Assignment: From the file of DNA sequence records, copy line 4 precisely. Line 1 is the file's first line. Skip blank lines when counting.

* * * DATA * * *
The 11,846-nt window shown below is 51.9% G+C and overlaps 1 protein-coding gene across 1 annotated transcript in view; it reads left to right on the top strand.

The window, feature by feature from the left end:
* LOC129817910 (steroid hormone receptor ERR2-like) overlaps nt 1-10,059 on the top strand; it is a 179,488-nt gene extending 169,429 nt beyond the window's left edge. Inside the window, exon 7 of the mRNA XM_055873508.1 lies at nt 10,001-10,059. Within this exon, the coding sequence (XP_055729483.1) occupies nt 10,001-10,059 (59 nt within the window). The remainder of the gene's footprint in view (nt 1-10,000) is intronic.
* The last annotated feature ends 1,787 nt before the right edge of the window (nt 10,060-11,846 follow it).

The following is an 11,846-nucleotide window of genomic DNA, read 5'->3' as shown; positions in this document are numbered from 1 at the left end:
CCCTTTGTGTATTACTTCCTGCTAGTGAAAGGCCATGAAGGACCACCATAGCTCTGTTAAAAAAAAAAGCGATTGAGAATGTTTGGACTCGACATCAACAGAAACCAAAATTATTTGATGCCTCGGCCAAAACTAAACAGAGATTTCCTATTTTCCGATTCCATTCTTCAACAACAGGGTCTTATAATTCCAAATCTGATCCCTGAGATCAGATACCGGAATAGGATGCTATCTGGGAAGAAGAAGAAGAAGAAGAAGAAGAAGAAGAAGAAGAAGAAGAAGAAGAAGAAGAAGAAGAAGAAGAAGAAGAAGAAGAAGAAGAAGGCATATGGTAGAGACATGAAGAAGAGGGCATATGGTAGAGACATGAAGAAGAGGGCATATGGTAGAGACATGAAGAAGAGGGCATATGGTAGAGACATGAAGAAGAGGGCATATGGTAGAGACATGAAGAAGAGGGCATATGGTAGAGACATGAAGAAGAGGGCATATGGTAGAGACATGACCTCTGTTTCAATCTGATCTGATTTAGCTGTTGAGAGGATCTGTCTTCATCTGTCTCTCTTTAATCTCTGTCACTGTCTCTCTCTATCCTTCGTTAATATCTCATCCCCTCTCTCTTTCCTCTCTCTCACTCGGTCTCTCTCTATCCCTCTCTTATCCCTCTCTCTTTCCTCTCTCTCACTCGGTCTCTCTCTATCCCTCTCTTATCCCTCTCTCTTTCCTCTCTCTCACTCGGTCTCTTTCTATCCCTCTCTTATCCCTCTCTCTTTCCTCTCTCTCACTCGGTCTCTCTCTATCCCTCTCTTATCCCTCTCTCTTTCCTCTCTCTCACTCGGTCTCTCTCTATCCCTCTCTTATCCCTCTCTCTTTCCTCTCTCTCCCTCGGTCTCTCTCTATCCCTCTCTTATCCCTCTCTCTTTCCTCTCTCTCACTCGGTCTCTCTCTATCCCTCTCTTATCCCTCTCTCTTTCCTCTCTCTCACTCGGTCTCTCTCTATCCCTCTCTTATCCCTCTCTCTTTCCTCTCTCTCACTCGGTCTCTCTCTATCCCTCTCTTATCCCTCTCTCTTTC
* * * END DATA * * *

* The last annotated feature ends 1,787 nt before the right edge of the window (nt 10,060-11,846 follow it).